Archive Two Tone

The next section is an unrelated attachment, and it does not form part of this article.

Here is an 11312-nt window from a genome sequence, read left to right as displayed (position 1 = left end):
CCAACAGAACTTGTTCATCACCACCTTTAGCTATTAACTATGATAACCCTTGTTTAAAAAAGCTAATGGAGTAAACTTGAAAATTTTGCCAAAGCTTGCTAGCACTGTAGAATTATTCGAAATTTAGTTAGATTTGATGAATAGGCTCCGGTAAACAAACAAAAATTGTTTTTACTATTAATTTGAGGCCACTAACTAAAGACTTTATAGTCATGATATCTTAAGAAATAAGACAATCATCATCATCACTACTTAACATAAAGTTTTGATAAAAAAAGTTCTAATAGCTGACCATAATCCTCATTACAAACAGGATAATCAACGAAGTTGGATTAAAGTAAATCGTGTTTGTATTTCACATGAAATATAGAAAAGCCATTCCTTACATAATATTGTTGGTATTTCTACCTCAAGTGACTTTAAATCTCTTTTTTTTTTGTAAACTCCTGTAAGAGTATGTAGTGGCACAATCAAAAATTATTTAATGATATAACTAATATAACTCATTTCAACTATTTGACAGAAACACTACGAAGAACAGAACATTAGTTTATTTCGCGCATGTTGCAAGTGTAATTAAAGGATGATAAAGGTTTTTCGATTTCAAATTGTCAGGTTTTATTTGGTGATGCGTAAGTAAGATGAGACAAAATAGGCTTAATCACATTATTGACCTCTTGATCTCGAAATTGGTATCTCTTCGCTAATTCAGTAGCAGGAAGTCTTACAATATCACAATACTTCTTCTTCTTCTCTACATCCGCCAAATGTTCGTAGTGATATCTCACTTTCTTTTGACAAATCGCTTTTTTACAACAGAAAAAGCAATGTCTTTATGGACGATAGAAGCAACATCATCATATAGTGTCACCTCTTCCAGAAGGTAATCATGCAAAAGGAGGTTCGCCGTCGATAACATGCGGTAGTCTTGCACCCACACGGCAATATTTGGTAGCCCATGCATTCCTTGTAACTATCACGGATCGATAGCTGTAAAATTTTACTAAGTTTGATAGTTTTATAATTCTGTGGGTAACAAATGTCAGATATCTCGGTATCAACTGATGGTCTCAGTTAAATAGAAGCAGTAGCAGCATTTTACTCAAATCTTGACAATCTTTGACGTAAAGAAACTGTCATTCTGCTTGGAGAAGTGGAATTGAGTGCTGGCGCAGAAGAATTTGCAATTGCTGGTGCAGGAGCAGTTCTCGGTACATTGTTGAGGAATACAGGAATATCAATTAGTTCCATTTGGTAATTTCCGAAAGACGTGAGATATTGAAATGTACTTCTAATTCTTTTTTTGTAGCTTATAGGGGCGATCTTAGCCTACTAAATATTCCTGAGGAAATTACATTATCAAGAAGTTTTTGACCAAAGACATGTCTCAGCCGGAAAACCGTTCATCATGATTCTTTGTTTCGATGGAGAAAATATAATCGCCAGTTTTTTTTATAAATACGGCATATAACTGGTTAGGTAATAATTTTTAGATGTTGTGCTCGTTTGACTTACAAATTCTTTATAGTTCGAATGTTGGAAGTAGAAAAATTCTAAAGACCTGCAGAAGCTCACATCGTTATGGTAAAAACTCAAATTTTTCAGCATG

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The Tone tour and Hall of Fame 2-Tone may have been born out of a troubling recession which created a miserable time for Coventry’s youth and those who lost their jobs in company closures, in the 1970’s. However, the circumstances of high unemployment among the youth set off a creative streak from which 2-Tone arose music. Never the less it provided the city with a lasting legacy, and international recognition, which it now recognises. And the 2-Tone village located off the Walsgrave Rd, in Coventry now stands testament, to the achievements of two bands that in two years turned the city into melting pot of black and white, rock and reggae fused together to make a great sound. Today no one in Coventry dispute 2-Tone’s impact on the cultural life of the city. The two bands the Specials and Selecter ‘s achievements as an inspiring multi-cultural event, in a city of reconciliation. The credit for the cities belated recognition of the bands achievement goes however to a relentless campaigner and music historian Pete Chambers. His tour guide book was produced to allow Coventry’s tourist to visit sites with stories connected to those involved with 2-Tone establishment and its development. It signalled the intent that there was a need for the city to acknowledge their two bands achievements. Pete Chambers states his reasons as being” “The 2-Tone Trail can be used as a stand alone guide to 2-Tone in the city, or more importantly it includes a walking trail that takes in 20 of the most important sites that helped to shape the 2-Tone revolution in our city. Backed by Coventry City Council and CV One, it promises to end the urban invisibility of such an iconic movement. Beginning, quiet logically at the tourist information centre, it takes you to places like the Oak Inn, Sidney Stringer School and Far Gosford Street, then onto the Coventry Canal Basin”. The canal basin was then a run down part of the city and featured on their album cover when they were there in 1979, as a result the cover was seen all over the world as the front cover of their first LP. And 51 Albany Rd, where Jerry Dammers lived and developed the ideas for 2-Tone with the iconic Walt Jabco, and black and white check design which became a fashion statement. Pete Chambers has been the driving force behind the recognition of 2-Tone in Coventry in establishing the guidebook and then the museum, which was temporarily located at local a university. It is Now located at Walsgrave Rd, with several shops, a Caribbean restaurant and small venue, where the ceremonies are carried to award Coventry’s musicians in the Hall of Fame.